Objective: Hypothermia has been used for medicinal purposes since ancient times. This paper reviews the current potential clinical applications for mild hypothermia (32-35 degrees C).
Design and setting: Induced hypothermia is used mostly to prevent or attenuate neurological injury, and has been used to provide neuroprotection in traumatic brain injury, cardiopulmonary resuscitation, stroke, and various other disorders. The evidence for each of these applications is discussed, and the mechanisms underlying potential neuroprotective effects are reviewed. Some of this evidence comes from animal models, and a brief overview of these models and their limitations is included in this review.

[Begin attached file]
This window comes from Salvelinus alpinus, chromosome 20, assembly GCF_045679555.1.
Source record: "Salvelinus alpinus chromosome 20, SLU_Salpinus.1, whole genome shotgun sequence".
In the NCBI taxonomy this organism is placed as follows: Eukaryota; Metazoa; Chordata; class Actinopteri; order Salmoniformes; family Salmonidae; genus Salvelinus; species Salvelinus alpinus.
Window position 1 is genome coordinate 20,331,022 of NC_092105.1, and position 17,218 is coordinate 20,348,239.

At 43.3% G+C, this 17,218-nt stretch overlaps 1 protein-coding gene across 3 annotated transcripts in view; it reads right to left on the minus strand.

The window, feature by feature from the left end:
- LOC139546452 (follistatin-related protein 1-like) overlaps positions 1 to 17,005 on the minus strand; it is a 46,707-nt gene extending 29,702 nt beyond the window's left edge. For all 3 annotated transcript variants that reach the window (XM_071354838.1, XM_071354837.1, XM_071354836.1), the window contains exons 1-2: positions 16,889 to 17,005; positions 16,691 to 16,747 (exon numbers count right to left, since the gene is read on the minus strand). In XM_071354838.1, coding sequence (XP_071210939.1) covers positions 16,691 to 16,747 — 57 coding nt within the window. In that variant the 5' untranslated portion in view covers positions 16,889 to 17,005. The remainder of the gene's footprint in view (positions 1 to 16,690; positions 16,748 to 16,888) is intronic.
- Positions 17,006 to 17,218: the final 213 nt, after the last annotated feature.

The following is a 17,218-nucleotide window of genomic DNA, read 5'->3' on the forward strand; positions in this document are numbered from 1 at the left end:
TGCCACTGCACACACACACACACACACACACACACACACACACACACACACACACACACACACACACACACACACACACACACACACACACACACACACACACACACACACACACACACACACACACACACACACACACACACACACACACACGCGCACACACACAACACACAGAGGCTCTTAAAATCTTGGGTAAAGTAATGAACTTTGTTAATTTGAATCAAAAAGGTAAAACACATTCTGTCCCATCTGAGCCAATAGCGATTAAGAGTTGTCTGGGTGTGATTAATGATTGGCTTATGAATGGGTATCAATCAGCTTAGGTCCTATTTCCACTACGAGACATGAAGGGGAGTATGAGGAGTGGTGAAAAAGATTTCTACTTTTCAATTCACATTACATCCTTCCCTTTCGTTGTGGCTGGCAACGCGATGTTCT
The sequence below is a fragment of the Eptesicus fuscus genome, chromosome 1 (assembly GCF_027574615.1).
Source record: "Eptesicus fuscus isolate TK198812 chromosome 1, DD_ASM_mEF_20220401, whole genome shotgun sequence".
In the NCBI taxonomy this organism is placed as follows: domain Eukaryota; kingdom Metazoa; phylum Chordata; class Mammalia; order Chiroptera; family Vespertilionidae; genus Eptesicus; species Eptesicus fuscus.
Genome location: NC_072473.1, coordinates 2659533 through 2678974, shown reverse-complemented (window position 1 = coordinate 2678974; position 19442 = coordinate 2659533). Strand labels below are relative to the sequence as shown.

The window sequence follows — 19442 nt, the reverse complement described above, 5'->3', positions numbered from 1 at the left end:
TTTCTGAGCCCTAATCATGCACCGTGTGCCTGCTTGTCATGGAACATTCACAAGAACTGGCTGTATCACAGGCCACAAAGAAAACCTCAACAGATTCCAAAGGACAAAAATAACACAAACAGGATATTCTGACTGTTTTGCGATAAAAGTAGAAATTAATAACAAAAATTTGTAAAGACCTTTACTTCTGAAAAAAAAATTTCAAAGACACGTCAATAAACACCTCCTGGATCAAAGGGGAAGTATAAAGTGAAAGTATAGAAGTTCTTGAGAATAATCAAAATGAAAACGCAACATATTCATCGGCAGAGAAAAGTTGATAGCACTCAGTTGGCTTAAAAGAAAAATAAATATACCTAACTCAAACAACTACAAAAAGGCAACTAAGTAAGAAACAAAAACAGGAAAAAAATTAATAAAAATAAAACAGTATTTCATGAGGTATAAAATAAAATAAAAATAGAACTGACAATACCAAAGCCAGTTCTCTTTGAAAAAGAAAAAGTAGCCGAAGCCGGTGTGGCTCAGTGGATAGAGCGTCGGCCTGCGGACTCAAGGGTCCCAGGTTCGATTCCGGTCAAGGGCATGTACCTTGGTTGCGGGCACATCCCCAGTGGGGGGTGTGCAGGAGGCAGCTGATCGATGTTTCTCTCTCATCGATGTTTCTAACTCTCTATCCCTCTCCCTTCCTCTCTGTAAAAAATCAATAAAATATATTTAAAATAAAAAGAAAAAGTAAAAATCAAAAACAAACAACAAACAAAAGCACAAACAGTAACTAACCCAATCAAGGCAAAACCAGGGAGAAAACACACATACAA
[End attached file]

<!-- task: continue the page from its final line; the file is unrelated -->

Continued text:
Results: The duration of cooling and speed of re-warming appear to be key factors in determining whether hypothermia will be effective in preventing or mitigating neurological injury. Some other potential usages of hypothermia, such as its use in the peri-operative setting and its application to mitigate cardiac injury following ischemia and reperfusion, are also discussed.
Conclusions: Although induced hypothermia appears to be a highly promising treatment, it should be emphasized that it is associated with a number of potentially serious side effects, which may negate some or all of its potential benefits. Prevention and/or early treatment of these complications are the key to successful use of hypothermia in clinical practice. These side effects, as well as various physiological changes induced by cooling, are discussed in a separate review.